Law Hopes to Prevent Child Deaths in Hot Cars

We live in a fast-paced society. Unfortunately, living in the hustle and bustle of modern-day life can leave some parents forgetting about what should be the most important thing in their lives – their children. And in Florida, that forgetfulness can be deadly. Recently, several lawmakers in Congress propounded a bill that, if approved, could help stem cases of children dying after being left alone in roasting cars. These situations happen far too often, and now our lawmakers are taking steps to try to solve the problem.

If the bill gets passed, administrative staff would issue regulations within two years that would require new automobiles to be equipped with technology to alert drivers when there is a child left unattended in a vehicle. While advocacy groups are applauding the bill and an automobile manufacturers association is in agreement with the goals, the association also cautions that the solution may not be as simple as it sounds and that educating the public will be a key factor.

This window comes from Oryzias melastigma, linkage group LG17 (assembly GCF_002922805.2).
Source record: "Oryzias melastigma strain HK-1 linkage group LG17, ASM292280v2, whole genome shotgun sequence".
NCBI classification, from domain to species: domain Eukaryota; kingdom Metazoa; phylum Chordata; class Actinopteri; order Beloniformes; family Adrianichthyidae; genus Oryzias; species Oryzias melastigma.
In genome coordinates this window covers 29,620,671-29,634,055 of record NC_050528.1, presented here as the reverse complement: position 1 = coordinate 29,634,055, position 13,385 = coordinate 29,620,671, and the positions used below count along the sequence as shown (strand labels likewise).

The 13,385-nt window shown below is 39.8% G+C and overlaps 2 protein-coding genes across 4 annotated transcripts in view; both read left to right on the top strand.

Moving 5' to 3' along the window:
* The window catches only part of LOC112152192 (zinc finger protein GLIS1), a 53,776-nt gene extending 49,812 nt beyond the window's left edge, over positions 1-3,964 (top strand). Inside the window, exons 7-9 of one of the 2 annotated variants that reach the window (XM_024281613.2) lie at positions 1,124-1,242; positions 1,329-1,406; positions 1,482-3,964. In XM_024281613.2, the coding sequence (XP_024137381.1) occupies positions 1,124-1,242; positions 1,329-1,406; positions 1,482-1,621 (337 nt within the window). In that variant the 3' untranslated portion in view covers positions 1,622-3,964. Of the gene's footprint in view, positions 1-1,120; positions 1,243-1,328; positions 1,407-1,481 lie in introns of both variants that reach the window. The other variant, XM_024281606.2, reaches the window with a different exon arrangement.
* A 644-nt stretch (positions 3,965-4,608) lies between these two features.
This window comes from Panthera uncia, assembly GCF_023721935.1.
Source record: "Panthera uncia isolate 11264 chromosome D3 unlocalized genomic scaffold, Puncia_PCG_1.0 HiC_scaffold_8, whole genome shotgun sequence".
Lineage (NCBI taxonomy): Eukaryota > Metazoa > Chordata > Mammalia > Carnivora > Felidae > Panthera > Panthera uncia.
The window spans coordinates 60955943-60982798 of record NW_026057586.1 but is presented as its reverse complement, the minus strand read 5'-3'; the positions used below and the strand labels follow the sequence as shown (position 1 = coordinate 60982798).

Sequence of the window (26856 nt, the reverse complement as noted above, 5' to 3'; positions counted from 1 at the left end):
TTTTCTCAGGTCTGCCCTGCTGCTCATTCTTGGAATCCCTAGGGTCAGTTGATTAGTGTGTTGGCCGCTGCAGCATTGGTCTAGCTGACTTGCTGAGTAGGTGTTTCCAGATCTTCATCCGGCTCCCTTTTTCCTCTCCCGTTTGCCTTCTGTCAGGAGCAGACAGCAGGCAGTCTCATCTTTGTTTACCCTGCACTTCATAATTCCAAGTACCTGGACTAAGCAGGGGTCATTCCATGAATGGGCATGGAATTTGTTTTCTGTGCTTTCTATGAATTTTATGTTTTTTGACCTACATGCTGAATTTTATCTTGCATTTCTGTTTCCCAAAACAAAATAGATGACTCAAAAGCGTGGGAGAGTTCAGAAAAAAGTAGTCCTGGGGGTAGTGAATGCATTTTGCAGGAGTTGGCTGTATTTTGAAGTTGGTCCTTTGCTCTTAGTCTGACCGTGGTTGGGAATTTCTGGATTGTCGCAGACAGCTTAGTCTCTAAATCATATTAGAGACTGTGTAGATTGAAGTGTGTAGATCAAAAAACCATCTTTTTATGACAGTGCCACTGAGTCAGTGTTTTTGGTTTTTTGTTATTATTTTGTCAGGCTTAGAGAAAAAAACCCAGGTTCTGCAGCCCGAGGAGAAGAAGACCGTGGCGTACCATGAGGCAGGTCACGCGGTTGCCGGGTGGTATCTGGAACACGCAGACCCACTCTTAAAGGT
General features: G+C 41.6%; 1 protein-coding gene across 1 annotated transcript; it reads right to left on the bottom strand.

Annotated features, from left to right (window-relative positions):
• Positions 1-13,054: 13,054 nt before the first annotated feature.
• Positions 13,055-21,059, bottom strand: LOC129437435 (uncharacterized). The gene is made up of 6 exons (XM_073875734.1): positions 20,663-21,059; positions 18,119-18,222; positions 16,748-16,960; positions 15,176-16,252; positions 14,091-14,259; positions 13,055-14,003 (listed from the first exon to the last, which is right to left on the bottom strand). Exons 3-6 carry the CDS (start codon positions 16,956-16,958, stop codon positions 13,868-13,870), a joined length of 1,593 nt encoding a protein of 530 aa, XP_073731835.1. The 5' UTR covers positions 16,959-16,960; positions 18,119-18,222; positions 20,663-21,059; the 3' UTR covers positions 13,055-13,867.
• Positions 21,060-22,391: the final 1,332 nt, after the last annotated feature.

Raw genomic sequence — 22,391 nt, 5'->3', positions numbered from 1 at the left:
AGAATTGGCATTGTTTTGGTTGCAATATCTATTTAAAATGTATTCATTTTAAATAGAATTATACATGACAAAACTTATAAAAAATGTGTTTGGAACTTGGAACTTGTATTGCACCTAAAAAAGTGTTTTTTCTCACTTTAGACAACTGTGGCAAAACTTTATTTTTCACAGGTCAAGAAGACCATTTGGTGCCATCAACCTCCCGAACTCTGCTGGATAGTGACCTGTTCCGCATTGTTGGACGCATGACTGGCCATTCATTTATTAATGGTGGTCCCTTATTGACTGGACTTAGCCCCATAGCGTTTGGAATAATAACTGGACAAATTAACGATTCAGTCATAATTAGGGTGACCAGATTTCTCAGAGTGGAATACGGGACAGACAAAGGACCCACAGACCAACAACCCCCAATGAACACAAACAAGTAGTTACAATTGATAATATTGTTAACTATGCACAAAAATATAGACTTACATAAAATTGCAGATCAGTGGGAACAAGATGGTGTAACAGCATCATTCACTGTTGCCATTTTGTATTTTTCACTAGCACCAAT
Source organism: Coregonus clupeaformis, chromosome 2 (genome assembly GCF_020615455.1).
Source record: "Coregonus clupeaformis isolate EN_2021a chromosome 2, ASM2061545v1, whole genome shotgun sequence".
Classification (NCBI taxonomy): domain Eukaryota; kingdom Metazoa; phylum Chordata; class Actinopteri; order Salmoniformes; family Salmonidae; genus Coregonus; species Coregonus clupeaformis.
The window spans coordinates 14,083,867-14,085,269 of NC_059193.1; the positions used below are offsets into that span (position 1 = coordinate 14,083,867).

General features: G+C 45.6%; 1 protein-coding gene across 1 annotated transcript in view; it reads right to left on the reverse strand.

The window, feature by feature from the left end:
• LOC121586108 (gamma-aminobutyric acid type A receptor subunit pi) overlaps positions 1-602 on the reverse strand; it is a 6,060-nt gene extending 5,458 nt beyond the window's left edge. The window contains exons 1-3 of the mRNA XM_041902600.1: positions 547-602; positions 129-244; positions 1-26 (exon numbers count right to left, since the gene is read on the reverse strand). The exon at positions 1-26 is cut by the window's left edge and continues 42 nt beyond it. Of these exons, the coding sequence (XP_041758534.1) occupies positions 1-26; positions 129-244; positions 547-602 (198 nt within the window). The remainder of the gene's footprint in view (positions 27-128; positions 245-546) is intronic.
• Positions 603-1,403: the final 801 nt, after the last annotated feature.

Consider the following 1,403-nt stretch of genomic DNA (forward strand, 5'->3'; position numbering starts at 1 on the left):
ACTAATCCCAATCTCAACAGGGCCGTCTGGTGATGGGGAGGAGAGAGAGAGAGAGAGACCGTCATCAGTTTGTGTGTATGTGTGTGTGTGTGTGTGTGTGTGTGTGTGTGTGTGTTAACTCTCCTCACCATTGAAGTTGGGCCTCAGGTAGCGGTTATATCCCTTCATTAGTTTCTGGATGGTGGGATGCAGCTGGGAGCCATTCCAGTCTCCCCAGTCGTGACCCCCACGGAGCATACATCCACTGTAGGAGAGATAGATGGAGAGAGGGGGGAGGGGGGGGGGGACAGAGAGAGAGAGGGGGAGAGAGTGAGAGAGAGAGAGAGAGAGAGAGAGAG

Thirty-seven children on average die each year as a result of being left in overheated vehicles. Many are the children of loving and caring parents who became distracted.

Some manufacturers are already taking actions to fix the issue with the announcement of the 2017 GMC Acadia, which has a warning tone that alerts drivers to check the rear seats. The prompt appears as a flashing message on the instrument panel.

While some car makers are backing the awareness campaigns, there are still some questions regarding which technology would actually be effective and how helpful it would be. Will it be enough to eliminate the issue completely or is it a solution just some of the time? Whatever the case may be, any kind of help can be effective in preventing these deaths from occurring.

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